users on Twitter

3 Things To Know About Searching By User On Twitter

Twitter’s advanced search tool is one of its most powerful functionalities, but unfortunately it can be very easy to get wrong. Twitter provides this guide to it’s advanced search operators but without understanding how they work together, you can often end up hitting irrelevant results that are of no use to you or your brand.

This guide aims to help you understand the search operators you need to use when you are searching by user. This can be really useful for finding out what people are saying to, and about, your brand and also for monitoring the conversation around your competitors.


1. Finding Tweets Sent From A Specific User

How does it work?

To find tweets sent from one specific user, you can use the search operator ‘from’. Search operators describe the language used to define or narrow down a search. These can be used on search engines such as Google, but also on some social media sites such as Twitter. Operators communicate to Twitter how you want to define your results. For example, the operator ‘from’ tells Twitter that you are only looking for results that are from a specific user.

For example: from:mashable would only return tweets that have been sent from the user Mashable. You can also combine this with a keyword search, if you want to narrow down your results even further when you are searching by user. For example: ‘Google Glass’ from:mashable will only return tweets that are sent from Mashable but that contain the phrase ‘Google Glass’, as shown below:


Finding tweets sent from a user on Twitter


For this search, you do not need to include the ‘@’ sign before the handle as Twitter will automatically detect which user you are looking for.

Why do I need it?

The ‘from’ operator can be really useful to track specific Twitter users, within a specific industry or business. For example, you could use the ‘from’ operator alongside the ‘or’ operator (explained here) to create your own bespoke feed of news publications.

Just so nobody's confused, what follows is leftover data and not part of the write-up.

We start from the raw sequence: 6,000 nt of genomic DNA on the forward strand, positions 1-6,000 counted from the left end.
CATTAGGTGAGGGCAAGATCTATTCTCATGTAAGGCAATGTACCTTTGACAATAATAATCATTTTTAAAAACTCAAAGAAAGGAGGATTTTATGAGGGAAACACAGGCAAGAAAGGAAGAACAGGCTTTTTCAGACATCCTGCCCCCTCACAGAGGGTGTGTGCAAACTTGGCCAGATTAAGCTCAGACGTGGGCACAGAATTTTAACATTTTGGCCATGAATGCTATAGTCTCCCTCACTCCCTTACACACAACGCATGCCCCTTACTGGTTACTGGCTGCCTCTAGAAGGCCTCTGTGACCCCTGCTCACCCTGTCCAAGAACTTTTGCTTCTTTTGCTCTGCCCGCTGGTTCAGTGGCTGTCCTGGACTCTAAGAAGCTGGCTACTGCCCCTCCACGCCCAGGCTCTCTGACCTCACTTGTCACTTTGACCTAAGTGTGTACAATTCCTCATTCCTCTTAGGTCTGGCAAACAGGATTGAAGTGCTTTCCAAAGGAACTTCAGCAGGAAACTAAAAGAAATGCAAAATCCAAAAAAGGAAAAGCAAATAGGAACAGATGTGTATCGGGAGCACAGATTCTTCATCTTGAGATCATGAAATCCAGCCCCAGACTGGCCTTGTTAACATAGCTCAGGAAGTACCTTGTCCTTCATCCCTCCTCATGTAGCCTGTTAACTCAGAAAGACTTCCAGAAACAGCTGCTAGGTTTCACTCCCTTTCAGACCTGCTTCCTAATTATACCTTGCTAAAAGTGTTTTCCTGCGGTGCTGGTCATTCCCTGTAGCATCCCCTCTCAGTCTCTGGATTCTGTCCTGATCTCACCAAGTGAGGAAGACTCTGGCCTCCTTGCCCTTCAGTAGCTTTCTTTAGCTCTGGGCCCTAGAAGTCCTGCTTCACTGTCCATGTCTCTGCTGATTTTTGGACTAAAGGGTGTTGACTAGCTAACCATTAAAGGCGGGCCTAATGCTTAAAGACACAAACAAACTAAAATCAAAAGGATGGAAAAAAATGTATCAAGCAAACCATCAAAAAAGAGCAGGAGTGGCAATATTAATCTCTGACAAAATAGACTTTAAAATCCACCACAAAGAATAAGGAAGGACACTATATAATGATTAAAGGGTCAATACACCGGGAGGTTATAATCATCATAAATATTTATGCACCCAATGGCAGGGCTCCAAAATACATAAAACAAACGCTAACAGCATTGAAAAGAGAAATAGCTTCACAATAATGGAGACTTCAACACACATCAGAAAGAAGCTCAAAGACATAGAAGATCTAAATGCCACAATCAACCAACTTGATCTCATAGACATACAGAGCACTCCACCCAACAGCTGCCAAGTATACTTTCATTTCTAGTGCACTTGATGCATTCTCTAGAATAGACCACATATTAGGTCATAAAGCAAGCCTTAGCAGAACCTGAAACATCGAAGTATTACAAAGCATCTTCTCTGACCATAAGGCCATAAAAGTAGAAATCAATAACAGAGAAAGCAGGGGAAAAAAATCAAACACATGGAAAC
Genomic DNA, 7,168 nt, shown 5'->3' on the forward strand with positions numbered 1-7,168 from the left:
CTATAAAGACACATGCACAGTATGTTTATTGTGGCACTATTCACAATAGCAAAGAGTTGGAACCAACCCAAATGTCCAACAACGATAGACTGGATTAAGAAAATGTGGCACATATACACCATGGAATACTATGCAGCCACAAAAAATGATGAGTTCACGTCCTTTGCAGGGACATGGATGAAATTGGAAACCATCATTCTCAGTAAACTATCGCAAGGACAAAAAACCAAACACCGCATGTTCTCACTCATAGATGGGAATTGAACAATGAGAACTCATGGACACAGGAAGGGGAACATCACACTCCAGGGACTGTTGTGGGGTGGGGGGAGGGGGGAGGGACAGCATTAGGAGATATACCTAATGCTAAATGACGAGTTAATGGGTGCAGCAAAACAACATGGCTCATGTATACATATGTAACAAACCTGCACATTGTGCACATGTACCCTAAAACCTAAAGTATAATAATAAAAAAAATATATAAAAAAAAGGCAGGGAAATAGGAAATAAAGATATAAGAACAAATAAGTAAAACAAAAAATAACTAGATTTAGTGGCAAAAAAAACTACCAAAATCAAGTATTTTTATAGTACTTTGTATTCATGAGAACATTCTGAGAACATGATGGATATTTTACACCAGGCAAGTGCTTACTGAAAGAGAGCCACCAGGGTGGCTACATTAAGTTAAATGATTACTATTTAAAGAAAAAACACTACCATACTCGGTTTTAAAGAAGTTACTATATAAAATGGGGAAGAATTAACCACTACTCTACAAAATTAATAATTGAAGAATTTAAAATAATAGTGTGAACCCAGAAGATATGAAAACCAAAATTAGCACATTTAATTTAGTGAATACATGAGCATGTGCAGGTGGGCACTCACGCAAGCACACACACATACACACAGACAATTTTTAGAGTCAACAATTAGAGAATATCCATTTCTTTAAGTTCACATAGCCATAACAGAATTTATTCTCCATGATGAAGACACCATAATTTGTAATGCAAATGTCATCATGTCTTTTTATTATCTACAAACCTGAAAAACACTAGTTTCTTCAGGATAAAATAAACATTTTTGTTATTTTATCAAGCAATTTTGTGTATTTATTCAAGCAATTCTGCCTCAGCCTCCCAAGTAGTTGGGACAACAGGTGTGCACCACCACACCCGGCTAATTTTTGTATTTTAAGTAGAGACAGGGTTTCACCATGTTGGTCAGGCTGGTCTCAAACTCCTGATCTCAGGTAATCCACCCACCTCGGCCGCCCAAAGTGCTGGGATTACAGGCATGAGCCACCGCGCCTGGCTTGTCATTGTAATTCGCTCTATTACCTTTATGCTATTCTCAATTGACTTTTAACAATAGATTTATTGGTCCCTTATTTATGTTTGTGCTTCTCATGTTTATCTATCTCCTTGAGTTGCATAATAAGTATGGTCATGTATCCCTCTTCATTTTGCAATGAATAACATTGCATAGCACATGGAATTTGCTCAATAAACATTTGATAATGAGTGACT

For example, from:mashable OR from:thenextweb OR from:venturebeat would create a great feed of news and updates from all of the main technology channels. By saving this search within Twitter or Tweetdeck, you can repeatedly refer back to it or you could use Twilert to set it up as a daily email alert.

Similarly, if you were looking to track what your competitors were saying you might want to setup a search that monitors all of their Twitter activity, for example if you were a Film streaming service, you might what to use this search: from:Netflix OR from:ITVplayer OR from:4oD OR from:BBCplayer to ensure you aren’t missing any crucial conversations within your industry.


2. Finding tweets sent to a specific user

How does it work?

To find people that have tweeted directly to a specific user, you can use the to’ operator. For example, if you wanted to see everyone who had directly replied to BBC Radio 1, you could use the search to:BBCR1.

This would only return users who had sent a reply to the user @BBCR1 for example:

Searching for replies sent directly to a user on Twitter

Why do I need it?